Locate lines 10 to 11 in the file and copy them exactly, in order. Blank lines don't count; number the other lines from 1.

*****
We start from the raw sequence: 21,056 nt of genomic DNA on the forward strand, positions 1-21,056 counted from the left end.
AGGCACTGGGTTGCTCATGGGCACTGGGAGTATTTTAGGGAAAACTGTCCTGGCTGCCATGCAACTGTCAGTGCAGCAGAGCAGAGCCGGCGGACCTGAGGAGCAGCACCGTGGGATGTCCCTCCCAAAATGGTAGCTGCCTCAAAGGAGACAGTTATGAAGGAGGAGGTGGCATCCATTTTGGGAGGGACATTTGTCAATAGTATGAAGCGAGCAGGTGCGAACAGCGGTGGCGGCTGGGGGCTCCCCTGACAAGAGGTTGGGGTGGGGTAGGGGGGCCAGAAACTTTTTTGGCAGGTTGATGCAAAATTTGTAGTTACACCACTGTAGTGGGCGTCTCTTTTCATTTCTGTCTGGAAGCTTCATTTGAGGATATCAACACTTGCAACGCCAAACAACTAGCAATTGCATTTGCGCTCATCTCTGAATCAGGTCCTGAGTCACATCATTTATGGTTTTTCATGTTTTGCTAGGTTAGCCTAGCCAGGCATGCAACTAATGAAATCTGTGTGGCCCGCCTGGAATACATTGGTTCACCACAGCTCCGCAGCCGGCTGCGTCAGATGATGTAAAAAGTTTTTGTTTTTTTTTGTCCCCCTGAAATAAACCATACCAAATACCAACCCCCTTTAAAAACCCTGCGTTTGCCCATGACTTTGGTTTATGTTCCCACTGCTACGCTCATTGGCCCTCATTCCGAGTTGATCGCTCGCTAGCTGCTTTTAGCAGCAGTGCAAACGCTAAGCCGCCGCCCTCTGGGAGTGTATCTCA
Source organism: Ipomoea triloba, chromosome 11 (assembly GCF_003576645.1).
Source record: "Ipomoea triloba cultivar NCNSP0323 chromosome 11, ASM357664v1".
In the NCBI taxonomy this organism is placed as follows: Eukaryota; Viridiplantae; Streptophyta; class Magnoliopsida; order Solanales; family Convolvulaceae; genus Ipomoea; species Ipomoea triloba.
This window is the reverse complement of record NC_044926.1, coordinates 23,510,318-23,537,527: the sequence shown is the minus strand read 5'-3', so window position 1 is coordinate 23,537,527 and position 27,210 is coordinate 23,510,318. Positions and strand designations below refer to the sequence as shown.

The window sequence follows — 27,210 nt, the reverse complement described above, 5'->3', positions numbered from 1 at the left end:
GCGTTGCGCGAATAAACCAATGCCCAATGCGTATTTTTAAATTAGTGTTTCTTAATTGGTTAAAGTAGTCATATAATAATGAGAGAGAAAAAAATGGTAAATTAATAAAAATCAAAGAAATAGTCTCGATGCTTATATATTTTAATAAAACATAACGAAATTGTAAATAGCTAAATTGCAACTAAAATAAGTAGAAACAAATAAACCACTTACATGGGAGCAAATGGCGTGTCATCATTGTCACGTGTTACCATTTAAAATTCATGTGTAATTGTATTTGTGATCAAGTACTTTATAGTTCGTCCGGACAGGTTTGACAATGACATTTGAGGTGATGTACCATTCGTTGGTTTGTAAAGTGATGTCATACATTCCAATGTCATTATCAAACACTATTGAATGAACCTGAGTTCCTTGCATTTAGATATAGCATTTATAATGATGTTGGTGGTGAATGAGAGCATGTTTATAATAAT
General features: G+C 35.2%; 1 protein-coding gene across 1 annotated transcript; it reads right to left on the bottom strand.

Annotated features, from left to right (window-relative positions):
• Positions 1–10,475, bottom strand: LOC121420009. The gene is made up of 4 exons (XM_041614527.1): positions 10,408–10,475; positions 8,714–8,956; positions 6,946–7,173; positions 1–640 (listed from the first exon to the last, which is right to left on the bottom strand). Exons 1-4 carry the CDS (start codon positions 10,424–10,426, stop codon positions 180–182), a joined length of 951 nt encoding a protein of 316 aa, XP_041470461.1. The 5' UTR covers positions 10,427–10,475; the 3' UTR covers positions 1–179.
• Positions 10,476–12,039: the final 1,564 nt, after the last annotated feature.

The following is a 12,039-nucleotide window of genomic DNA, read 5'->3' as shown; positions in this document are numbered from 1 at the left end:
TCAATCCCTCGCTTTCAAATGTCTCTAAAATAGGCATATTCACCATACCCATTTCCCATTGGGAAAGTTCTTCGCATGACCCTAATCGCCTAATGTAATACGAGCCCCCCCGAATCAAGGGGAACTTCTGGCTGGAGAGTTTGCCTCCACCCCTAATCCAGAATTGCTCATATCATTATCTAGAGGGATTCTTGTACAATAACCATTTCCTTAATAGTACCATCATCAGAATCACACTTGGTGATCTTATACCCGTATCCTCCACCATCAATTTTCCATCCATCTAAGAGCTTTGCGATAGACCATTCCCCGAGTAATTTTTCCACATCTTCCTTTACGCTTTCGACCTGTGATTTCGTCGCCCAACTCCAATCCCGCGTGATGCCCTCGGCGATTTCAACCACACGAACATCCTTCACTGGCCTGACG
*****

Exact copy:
Annotated features, from left to right (window-relative positions):
• Positions 1–10,475, bottom strand: LOC121420009. The gene is made up of 4 exons (XM_041614527.1): positions 10,408–10,475; positions 8,714–8,956; positions 6,946–7,173; positions 1–640 (listed from the first exon to the last, which is right to left on the bottom strand). Exons 1-4 carry the CDS (start codon positions 10,424–10,426, stop codon positions 180–182), a joined length of 951 nt encoding a protein of 316 aa, XP_041470461.1. The 5' UTR covers positions 10,427–10,475; the 3' UTR covers positions 1–179.